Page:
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December 21, 2004

Ehh, Why Not?

Apparently it's that time of year. So, with nothing much by way of a strict order...

* * *

Henri Cartier-Bresson, 95
Agnes Martin, 92
Leon Golub, 82
Ed Paschke, 65
Marlon Brando, 80
Ray Charles, 73
Johnny Ramone, 55
Rodney Dangerfield, 82
Dirty, 35
Russ Meyer, 82

Honorable Mentions: Spalding Gray, Richard Avedon, Helmut Newton, Jack Paar, Tony Randall, Captain Kangaroo, Jacques Derrida, Rick James

*Update 12/22 (thanks, Cynthia):
Roberta Lieberman, 78
Tom Wesselmann, 73

*Update 12/23 (via MAN):
Anne Truitt, 83

*Update 12/28 (via Modern Kicks):
Susan Sontag, 71

Enough already. Really.

* * *

Rembrandt's Journey at the Art Institute
Byzantium: Faith and Power at the Met
Anish Kapoor's Cloud Gate, Millennium Park
Jaume Plensa's Crown Fountain, Millennium Park
August Sander at the Met
Lee Bontecou at the MCA
Strange Days at the MCA
Sharaku actor prints at the Art Institute
Devotion and Splendor: Medieval Art at the Art Institute
Henry Darger at Carl Hammer

Jimbo (busting out all over the place)
Harrington and Fatties from way back when
Barack and Alan

"Ehh, Why Not?"
Posted by Dan at 02:38 AM



How could you forget Ann Miller, Jan Berry, Peter Ustinov, Estee Lauder (without her, there ain't no MOMA expansion, and the Whitney would be on the ropes) Syreeta Wright, Isabel Sanford, Carlos Kleiber, Francis Crick, Russ Meyer, and Robert Merrill?

I'm shocked and dismayed...

Posted by: Zeke on December 21, 2004 at 05:57 PM

Mr Hand (Aloha) does us a great service, kind readers, by demonstrating one of the pitfalls that attend the writing of any such list... namely, the instant kvetching of a peanut gallery content to dwell upon the inevitable lacunae and careless slights.

For what it's worth, Chris, I did not forget Russ Meyer.

Get some new glasses and let's... Play ball!


Posted by: Dan on December 21, 2004 at 10:46 PM

Tom Wesselmann has just died (age 73).

Chicago gallery owner Roberta Lieberman died in February.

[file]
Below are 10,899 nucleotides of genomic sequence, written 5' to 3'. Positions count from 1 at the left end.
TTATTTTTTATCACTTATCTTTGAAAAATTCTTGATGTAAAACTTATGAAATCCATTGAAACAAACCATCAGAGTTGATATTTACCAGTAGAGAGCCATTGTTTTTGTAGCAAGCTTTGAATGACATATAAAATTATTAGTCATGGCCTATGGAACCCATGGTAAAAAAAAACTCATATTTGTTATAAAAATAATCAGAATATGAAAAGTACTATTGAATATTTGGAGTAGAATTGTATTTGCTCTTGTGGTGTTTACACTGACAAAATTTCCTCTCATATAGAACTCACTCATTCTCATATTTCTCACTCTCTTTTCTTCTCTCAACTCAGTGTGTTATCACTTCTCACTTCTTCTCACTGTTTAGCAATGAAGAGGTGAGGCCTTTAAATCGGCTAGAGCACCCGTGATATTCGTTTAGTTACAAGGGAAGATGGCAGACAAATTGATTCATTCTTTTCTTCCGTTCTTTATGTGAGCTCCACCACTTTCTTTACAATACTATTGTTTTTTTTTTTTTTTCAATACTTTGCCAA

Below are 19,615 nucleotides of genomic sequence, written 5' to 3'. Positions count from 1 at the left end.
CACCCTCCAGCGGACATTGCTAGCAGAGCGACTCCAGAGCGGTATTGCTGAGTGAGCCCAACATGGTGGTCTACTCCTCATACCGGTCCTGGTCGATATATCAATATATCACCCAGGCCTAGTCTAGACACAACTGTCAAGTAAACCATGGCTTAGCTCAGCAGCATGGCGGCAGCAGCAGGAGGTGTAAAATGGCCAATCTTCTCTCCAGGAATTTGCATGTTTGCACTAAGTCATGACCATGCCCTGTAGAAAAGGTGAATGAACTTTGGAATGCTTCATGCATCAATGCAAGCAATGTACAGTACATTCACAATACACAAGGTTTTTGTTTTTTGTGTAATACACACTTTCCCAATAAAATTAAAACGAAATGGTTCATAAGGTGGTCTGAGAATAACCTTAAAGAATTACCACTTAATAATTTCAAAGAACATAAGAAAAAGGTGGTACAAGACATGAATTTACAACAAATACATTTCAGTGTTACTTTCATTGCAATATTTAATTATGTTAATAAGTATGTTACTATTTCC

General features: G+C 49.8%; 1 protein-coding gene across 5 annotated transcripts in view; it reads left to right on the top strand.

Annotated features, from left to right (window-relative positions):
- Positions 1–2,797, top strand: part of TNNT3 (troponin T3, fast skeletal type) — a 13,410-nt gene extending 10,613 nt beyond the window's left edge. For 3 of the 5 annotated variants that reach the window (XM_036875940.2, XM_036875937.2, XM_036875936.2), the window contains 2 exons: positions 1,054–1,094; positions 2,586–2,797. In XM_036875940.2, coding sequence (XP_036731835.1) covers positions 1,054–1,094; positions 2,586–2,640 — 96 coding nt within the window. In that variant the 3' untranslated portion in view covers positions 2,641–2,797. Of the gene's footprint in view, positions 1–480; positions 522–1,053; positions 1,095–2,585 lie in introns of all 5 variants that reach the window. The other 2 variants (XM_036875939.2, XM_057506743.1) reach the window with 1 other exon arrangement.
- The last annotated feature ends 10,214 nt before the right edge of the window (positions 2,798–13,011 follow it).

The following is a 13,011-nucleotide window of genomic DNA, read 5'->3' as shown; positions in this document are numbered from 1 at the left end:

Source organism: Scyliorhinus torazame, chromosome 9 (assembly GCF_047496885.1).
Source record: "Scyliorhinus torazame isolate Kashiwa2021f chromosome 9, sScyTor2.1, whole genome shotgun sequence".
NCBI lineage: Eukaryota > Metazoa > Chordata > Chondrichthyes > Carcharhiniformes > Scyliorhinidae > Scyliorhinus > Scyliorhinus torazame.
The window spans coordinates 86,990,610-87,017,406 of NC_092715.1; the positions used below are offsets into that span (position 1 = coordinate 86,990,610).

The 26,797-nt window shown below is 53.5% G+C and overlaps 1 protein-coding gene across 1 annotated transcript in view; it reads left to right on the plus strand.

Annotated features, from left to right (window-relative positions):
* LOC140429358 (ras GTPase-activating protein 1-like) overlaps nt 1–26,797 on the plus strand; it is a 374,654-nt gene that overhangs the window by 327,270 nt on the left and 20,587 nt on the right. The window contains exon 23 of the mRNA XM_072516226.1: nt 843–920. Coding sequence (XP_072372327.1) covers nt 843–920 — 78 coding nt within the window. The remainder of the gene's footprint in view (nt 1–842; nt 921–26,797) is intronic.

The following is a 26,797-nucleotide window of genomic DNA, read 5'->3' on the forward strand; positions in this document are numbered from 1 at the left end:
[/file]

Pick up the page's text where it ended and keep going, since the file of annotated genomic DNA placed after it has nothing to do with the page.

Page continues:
Posted by: Fresh Paint on December 22, 2004 at 09:24 AM

That's an oversight...

Roberta Lieberman, 78:

She never set out to be a pillar of the art world. She was born in Chicago, the daughter of Frances and Samuel Brody, who sold linings for fur coats. She grew up in Rogers Park, graduated from Sullivan High School and went to the University of Wisconsin to study art, because she liked it, and to find a husband. She earned a degree there, but met her husband, Richard W. Lieberman, at a wedding.
They married in 1948, and she set up as an interior designer, working from her home. In 1966, she wanted to expand and moved into the coach house behind the South Chicago office of painting contractor Bob Zolla. She realized few people would travel that far to talk about decorating. She and Zolla both loved art and decided the coach house would be better suited as an art gallery.
A major stroke of luck was signing up for an art history course taught at the University of Chicago by Harry Bouras, a power in the Chicago art world. They became friends and hung out in his studio, and he introduced them to artists and dealers. They began to exhibit the work of local and Midwest painters as well as young stars of the New York School.
In 1976, Mrs. Lieberman went to New York and literally cornered dealer Leo Castelli in a stairwell. He agreed to let her show a few of his artists. That first show in 1976 at 368 W. Huron included Andy Warhol, Frank Stella, Robert Morris, Donald Judd and other major artists. The third show featured the giant horse sculptures of Deborah Butterfield. It brought attention from critics, artists and collectors, and also began to attract other galleries to the district.
"My mother wanted everybody to be happy when they were at the gallery. She made them feel they were wanted in there, not like most gallery dealers in New York who don't even raise their heads when someone walks in," said her son William, who has worked in the gallery for 20 years and will continue its operation.